Unity Ticket?

portlandon on December 13, 2010 at 11:49 AM

Not likely, but he would make sense as a Dem VP candidate, setting him up in 16, win or lose in 12. The end-game of Sir Bows-a-lot’s triangulation strategy for reelection.

The sad thing is, Biden thinks he has next. That such a gaffe-prone accomplished-nothing from a tiny blue state thinks he could be president is ridiculous.

Greek Fire on December 13, 2010 at 11:54 AM

IMO, Palin’s no McCain (considered Lieberman, by several accounts).

cs89 on December 13, 2010 at 11:50 AM

I actually wouldn’t be shocked if she thought of going with an unorthodox running mate should she be the GOP nominee. But what prominent Dem could she possibly pick given that the Blue Dogs are going the way of the dodo? Bayh is a non-starter. Dude voted for Porkulus and Obamacare.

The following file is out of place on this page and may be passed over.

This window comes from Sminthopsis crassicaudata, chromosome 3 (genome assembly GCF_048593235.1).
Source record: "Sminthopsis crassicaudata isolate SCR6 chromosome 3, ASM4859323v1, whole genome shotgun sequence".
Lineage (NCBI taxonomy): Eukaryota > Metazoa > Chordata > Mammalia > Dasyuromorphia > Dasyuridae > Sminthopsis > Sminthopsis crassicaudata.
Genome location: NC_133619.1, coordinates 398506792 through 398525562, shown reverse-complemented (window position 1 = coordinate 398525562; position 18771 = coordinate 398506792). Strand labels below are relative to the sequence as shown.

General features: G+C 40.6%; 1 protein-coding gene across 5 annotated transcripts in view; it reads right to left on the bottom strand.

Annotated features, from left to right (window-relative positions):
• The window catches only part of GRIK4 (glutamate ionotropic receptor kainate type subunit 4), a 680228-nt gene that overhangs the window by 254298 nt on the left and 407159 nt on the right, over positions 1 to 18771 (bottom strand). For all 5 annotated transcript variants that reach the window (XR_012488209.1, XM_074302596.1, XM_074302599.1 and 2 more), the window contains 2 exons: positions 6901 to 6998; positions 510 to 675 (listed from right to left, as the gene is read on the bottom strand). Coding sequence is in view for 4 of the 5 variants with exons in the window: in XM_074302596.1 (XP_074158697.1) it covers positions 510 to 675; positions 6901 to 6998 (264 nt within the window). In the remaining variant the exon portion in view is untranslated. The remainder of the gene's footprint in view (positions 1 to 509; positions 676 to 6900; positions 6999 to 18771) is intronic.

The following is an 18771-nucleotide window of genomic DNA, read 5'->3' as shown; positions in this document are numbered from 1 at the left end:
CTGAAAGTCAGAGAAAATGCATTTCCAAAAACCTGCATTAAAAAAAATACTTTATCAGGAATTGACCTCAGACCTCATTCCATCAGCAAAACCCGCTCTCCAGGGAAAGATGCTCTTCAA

Doughboy on December 13, 2010 at 11:58 AM

Been there, done that. No reason to do it again.

Who would vote for Bayh? I would, if he was running against Dick Lugar. At least we know where Bayh is coming from, while that despicable old fraud Lugar votes conservative when it doesn’t matter, but time after time breaks ranks and votes with the Demos on the big stuff. But Bayh won’t be doing that either.

Bayh is just keeping his options open. If Republicans disappoint in the next two years, if Obama’s popularity continues to wane, if the Republican front-runner is “too” conservative (i.e., Sarah Palin), he hopes to step up as the voice of reason in the center. Not a bad strategy, actually.

novaculus on December 13, 2010 at 12:06 PM

The democrat party’s wheels are coming off, and it can easily shatter into multiple new parties.

Bayh could split off a very sizable chunk of the “traditional” democrat constituency into a new-old 3rd party, to challenge the disastrous leadership of the hard left progressives.

Rebar on December 13, 2010 at 12:08 PM

Bayh could never, ever win the nomination in the radical Leftist Democrat party. The DemComms are all-in now. It’s full-on Socialism, or bust.